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In both the Department and the Royal Parks, management layers can be best explained by the existing grading structure. For DCMS, below the permanent secretary, there are seven grades where employees have management responsibilities as part of their normal job
role. They consist of the three grade levels within the senior civil service (SCS), and then grades below SCS, grade A (upper), grade A, grade B, and grade C. The most senior grade within the Royal Parks is held by the chief executive officer and the deputy chief executive officer, both of whom are part of the senior civil service. Below them there are four grades where employees have management responsibilities as part of their normal job role. They consist of grade IV board member, grade IV non-board member, grade III and grade II.
|Management layer (including DCMS equivalent)||DCMS employee numbers( 1)||DCMS salary costs (£)||DCMS associated costs (£)( 2)|
|Management layer (including Royal Parks grade equivalent)||Royal Parks employee numbers||Royal Parks employee costs( 4)|
|(1) Employee numbers are an average taken over the 12-month period, so the total headcount for each month added together and then divided by 12. (2) Associated costs relate to employer's national insurance contributions, pension costs, in year and year end non-consolidated performance related payments. (3) As the number of employees at SCS 3 is less than 5, figures are not reported due to data protection. (4) These figures are inclusive of employee associated costs (employers' national insurance contributions, pension costs, in year and year end non-consolidated performance payments).|
Mr. Hunt: To ask the Secretary of State for Culture, Media and Sport pursuant to the answer of 14 January 2010, Official Report, column 1068W, on departmental public relations, what services were provided by Edelman; and for how many hours of staff time Edelman charged for those services. 
Mr. Simon: Edelman provided services on the c&binet project. Services included network development, stakeholder engagement (including obtaining speakers), delegate recruitment, website development and content, overarching co-ordination, media engagement, event production and the future development of c&binet.
Mr. Carmichael: To ask the Secretary of State for Culture, Media and Sport what assessment has been made of the effect of digital switchover of radio on local and community commercial radio stations in Scotland; and if his Department will take steps to ensure the continuing financial viability of such stations after switchover.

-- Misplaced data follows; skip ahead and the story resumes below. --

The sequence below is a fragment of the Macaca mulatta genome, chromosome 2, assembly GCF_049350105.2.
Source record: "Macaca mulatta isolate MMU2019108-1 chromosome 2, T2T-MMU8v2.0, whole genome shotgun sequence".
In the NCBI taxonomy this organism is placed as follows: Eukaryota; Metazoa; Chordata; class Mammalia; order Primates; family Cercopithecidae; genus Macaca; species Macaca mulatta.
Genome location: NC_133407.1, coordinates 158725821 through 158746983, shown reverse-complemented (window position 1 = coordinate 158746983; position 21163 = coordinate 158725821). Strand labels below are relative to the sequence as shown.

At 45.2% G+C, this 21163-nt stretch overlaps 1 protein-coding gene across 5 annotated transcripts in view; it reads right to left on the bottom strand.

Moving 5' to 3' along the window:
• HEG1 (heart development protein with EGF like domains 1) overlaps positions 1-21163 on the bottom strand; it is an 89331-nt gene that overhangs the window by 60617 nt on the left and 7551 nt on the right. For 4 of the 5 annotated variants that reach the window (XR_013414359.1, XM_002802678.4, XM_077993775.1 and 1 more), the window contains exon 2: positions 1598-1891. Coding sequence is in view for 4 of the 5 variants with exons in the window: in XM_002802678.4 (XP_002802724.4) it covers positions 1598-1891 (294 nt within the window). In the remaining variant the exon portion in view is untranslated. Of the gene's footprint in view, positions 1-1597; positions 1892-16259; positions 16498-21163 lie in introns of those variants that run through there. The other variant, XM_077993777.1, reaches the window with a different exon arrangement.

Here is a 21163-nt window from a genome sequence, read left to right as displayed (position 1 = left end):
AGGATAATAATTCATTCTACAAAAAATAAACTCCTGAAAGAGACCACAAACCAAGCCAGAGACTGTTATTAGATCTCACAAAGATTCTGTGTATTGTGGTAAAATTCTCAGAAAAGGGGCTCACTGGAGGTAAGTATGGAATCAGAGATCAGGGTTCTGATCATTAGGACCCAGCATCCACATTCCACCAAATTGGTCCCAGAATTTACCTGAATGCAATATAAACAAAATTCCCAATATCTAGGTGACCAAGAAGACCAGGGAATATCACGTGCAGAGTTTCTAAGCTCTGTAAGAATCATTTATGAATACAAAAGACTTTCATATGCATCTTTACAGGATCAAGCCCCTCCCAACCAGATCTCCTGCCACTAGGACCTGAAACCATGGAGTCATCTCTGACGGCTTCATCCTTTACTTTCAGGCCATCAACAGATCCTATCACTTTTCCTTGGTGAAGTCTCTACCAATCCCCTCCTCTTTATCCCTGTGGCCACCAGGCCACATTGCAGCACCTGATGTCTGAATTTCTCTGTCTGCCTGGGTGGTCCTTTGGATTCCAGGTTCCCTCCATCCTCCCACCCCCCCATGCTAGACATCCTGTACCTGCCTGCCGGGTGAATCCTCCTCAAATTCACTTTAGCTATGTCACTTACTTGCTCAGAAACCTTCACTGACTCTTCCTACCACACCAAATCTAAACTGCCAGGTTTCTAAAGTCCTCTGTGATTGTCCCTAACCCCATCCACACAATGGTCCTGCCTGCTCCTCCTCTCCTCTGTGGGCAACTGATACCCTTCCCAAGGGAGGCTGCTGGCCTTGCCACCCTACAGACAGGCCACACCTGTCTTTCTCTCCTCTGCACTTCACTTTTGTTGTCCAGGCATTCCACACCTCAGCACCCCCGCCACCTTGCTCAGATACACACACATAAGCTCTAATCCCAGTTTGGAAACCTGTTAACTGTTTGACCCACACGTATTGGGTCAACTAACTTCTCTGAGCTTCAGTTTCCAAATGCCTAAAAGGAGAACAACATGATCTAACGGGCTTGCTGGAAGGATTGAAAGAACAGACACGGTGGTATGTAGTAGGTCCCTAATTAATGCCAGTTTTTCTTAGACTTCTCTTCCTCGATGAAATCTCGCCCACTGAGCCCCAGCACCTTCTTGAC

The Government are already taking steps, including meeting small local radio stations to discuss their concerns, to ensure that local radio stations continue to thrive after the digital radio switchover.
Mr. Carmichael: To ask the Secretary of State for Culture, Media and Sport what discussions he has had with broadcasters to ensure that public service radio broadcasting continues to provide universal coverage to listeners in Scotland after the digital switchover. 
Mr. Simon: Discussions with broadcasters and transmission providers on extending Digital Audio Broadcasting (DAB) coverage to match the existing FM radio coverage began in the Digital Radio Working Group in 2008. These conversations are ongoing.
Mr. Hunt: To ask the Secretary of State for Culture, Media and Sport how many people attended the c&binet event at The Grove on 26 to 28 October 2009; and how many were (a) creative ambassadors, (b) speakers and (c) representatives of (i) his and (ii) other Government departments. 
Of those 303 delegates: 16 were c&binet ambassadors; 65 were speakers, panelists, moderators and contributors; eight were representatives of DCMS; and 17 were representatives of other Government Departments including devolved Administrations.
Mr. Hunt: To ask the Secretary of State for Culture, Media and Sport who attended his meeting with c&binet ambassadors on 27 July 2009; and what expenditure was incurred on (a) food, (b) drink, (c) travel, (d) attendance fees and (e) other expenses in respect of the meeting.